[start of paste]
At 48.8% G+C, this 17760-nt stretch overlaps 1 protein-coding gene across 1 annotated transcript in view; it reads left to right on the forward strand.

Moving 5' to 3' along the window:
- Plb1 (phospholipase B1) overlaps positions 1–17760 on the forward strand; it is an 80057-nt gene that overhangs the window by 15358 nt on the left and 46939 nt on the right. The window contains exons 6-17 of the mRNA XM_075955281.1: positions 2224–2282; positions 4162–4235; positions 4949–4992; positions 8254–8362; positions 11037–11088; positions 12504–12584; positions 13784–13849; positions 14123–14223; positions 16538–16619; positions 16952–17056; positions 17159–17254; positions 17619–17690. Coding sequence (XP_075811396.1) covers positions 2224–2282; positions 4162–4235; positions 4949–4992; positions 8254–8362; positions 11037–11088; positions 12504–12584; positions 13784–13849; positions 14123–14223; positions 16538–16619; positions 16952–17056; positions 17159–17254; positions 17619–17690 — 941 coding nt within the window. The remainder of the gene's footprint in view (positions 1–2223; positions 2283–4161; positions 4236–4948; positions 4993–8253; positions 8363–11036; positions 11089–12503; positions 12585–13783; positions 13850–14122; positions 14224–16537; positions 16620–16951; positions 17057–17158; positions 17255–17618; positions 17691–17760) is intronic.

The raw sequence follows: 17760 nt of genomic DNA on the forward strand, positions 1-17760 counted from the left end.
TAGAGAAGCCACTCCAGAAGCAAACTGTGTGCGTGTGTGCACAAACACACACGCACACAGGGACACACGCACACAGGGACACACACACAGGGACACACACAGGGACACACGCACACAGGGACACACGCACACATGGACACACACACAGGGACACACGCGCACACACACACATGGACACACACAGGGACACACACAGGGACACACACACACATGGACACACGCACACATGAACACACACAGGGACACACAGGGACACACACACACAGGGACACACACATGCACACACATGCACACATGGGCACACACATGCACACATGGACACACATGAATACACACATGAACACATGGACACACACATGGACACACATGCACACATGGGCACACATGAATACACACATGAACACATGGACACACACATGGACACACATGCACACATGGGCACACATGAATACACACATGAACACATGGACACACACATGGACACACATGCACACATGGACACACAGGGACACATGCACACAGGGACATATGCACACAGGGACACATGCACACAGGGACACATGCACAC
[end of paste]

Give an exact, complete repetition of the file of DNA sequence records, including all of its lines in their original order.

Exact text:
At 48.8% G+C, this 17760-nt stretch overlaps 1 protein-coding gene across 1 annotated transcript in view; it reads left to right on the forward strand.

Moving 5' to 3' along the window:
- Plb1 (phospholipase B1) overlaps positions 1–17760 on the forward strand; it is an 80057-nt gene that overhangs the window by 15358 nt on the left and 46939 nt on the right. The window contains exons 6-17 of the mRNA XM_075955281.1: positions 2224–2282; positions 4162–4235; positions 4949–4992; positions 8254–8362; positions 11037–11088; positions 12504–12584; positions 13784–13849; positions 14123–14223; positions 16538–16619; positions 16952–17056; positions 17159–17254; positions 17619–17690. Coding sequence (XP_075811396.1) covers positions 2224–2282; positions 4162–4235; positions 4949–4992; positions 8254–8362; positions 11037–11088; positions 12504–12584; positions 13784–13849; positions 14123–14223; positions 16538–16619; positions 16952–17056; positions 17159–17254; positions 17619–17690 — 941 coding nt within the window. The remainder of the gene's footprint in view (positions 1–2223; positions 2283–4161; positions 4236–4948; positions 4993–8253; positions 8363–11036; positions 11089–12503; positions 12585–13783; positions 13850–14122; positions 14224–16537; positions 16620–16951; positions 17057–17158; positions 17255–17618; positions 17691–17760) is intronic.

The raw sequence follows: 17760 nt of genomic DNA on the forward strand, positions 1-17760 counted from the left end.
TAGAGAAGCCACTCCAGAAGCAAACTGTGTGCGTGTGTGCACAAACACACACGCACACAGGGACACACGCACACAGGGACACACACACAGGGACACACACAGGGACACACGCACACAGGGACACACGCACACATGGACACACACACAGGGACACACGCGCACACACACACATGGACACACACAGGGACACACACAGGGACACACACACACATGGACACACGCACACATGAACACACACAGGGACACACAGGGACACACACACACAGGGACACACACATGCACACACATGCACACATGGGCACACACATGCACACATGGACACACATGAATACACACATGAACACATGGACACACACATGGACACACATGCACACATGGGCACACATGAATACACACATGAACACATGGACACACACATGGACACACATGCACACATGGGCACACATGAATACACACATGAACACATGGACACACACATGGACACACATGCACACATGGACACACAGGGACACATGCACACAGGGACATATGCACACAGGGACACATGCACACAGGGACACATGCACAC